...using live streaming at maybe they're not. Well, I'm just carrying on from what you're saying. Back in the s they came out with a video phone and it had a little tiny screen and the idea was that you could you could call someone and see them and it didn't work at all. But I think nowadays, with the technology that we've got, could be literally set the company where every single person in the company has a came around a microphone and when a customer rings that, we can literally zoom them instead of answering the call. So that's introduces some really interesting issues. That zoom hasn't continued yet. So how do you transfer a zoom call from one person to another? That doesn't exist yet. How could we transfer someone to a zoom session in, you know, like I lived, my room and then have them transferred back so that we can continue the conversation with them? So there are there is still some technology to be developed there, but we have literally set our whole company so every single person is prepared to zoom any time with customers or with other employees. So again that scenario, I think that you could definitely use more but I just taking us on a thought experiment. which is this idea of online sales, which have obviously taken off during the pandemic. The big problem with online sales is you have to buy something that you haven't seen or tried. So people have to trust the vendor and so vendors reduce that risk BOT offering money back, guarantees and stuff, which doesn't always work. So what people tend to do is they go to a shop, try stuff out for themselves and then go online to buy it. So the shopkeeper has to be in time with the customer but then doesn't spend the money with him, he spends it with someone else. So I think this he's a perfect way to beach that cap. So shop keep it can have a virtual shop where customers can actually talk to them about what it is that they want. The shop keep it can show them what they have and close the transaction there and then, without the person leaving and then buying someone else. So I think it's going to really find its niche in that. I know what did you call it? EXACT ECOMMERCE hybrid model. Yeah, so we think there's a huge cap there that these could fill. The talk of technology. Yeah,...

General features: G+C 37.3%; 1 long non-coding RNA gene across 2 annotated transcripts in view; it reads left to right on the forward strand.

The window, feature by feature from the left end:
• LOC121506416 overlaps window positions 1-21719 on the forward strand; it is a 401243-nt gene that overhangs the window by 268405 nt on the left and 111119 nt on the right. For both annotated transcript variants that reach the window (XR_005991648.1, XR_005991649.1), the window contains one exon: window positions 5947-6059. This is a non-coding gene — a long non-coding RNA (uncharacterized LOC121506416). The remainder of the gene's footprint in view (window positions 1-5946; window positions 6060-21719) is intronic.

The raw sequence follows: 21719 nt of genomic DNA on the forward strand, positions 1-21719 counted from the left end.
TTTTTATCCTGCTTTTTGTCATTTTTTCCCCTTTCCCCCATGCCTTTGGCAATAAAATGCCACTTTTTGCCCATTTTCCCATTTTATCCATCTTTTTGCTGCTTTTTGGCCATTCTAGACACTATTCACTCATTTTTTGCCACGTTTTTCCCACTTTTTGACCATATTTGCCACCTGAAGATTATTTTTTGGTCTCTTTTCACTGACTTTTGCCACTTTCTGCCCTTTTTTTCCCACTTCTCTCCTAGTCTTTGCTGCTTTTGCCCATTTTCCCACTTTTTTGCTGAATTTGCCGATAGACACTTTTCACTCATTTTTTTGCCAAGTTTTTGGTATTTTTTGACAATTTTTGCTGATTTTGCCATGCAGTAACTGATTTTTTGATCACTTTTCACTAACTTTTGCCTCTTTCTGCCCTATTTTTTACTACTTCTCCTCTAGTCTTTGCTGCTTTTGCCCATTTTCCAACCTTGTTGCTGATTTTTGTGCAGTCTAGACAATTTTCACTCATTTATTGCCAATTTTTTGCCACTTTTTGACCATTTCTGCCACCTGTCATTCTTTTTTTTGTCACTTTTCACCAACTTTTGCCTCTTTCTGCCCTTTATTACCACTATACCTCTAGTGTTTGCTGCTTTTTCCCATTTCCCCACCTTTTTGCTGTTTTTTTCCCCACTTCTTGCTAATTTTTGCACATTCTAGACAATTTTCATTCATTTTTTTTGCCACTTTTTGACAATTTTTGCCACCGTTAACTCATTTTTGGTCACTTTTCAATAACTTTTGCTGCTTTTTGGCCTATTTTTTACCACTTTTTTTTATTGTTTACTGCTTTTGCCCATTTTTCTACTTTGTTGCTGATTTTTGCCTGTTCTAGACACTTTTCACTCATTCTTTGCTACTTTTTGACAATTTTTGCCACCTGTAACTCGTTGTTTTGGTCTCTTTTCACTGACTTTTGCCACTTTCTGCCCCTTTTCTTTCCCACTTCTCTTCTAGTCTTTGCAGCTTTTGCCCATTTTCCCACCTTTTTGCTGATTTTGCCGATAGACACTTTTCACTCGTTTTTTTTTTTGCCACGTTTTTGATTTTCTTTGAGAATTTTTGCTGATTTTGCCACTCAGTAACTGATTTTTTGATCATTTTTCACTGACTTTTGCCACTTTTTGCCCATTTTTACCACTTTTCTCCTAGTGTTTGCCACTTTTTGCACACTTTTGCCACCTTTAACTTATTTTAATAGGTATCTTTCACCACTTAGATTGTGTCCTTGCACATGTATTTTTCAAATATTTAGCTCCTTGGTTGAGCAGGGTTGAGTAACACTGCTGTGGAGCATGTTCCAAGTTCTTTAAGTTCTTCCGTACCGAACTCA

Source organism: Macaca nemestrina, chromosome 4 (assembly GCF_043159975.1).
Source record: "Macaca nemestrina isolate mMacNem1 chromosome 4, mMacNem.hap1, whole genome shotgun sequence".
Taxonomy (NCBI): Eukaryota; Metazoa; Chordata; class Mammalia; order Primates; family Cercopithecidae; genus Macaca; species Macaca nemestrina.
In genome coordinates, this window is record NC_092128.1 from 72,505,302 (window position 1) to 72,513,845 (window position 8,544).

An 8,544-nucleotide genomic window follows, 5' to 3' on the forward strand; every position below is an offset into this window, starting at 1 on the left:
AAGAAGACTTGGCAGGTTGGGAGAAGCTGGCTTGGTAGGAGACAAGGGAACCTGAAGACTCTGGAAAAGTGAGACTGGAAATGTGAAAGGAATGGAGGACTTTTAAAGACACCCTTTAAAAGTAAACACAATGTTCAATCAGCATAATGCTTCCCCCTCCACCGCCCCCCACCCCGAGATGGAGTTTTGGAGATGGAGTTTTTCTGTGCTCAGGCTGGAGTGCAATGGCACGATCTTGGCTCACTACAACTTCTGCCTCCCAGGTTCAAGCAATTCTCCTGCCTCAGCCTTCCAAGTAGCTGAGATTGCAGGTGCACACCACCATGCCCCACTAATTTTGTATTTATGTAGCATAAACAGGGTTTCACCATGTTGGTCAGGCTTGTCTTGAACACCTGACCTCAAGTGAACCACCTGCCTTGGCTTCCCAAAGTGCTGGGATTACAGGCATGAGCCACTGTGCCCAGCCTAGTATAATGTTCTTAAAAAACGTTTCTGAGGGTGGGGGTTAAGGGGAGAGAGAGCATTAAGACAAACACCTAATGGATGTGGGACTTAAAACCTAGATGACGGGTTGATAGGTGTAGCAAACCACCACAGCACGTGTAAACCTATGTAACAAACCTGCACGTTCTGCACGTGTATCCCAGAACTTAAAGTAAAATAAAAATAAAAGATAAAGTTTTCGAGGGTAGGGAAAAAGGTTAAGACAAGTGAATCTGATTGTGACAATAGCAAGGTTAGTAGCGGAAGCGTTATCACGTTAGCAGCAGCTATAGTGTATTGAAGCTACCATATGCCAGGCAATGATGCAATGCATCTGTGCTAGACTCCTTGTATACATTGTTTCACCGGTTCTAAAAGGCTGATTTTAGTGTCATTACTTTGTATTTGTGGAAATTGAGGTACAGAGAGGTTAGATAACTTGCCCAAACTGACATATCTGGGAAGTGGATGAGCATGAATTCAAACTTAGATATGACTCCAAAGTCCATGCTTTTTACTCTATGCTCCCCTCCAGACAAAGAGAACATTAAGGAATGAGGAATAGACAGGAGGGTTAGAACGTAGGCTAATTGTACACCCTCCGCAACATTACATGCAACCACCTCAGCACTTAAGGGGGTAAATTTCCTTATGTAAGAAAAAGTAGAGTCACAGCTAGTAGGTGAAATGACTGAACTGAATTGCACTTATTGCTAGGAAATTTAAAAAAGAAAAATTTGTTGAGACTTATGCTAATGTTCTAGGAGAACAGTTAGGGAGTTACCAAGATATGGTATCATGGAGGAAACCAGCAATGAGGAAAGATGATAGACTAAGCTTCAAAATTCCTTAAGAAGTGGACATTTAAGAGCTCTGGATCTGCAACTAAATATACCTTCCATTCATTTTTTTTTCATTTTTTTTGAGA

...that's really smart and I think and to add onto that and also to further touch on the point or the question you have to love it earlier, is that what should companies think about? And the number one thing we took away from all this is that it is a hundred percent possible using off the shelf equipment. You can go into any best buy right now, spend about thousand bucks you ever take by cameras, by lights, by everything you need, even green screens, and set it up and do it and zoom. Everybody knows how to zoom. Everybody knows how to use the Webcam and you know, we actually use the third party open source piece of software that allows us to use multicamera point angles of real time during the zooms. And but zoom is also getting better and better with time, and now you can actually put power point presentations in the green screen right behind you. Can you can plug in that way. So there's a lot of stuff that's happening that if you can't figure out yourself, do what everybody else do. It's just go to go to youtube and there's a billion people that have done it and it's a hundred percent possible, and I think that's what people that's what people were so amazed at is that? Holy Molly, these guys did it and and again. We keep on reiterating everything. Everything that's in this booths is the same stuff that's in your house. Mostly. Yeah, I think it's great, good for you guys. So people are, I need even tid nail, by their imagination, because the technology's is to the price point where any of us can be a TV station. So we can do the whole thing that a TV station can do, which is just really mind bubbling. I don't think this would have been possible even a year and a half ago, but technology has come down in price and the capability has increased to such an extent that yes, a foodabile for Justbreit, anyone in business to yet to buy this technology and set up. But it's the imagination. I think that's the issue right now, people being able to get over that hurdle of achieve seeing the possibilities and then exploring it. Let's get a little bit into the weeds on the technology. For Anybody who's sitting here listening thinking cheese. I would love to start doing the sum of the stuff, but like, where do I even start? You know, I think it's fair to say you don't need a professional videographer and House or Hollywood production studio these days, as...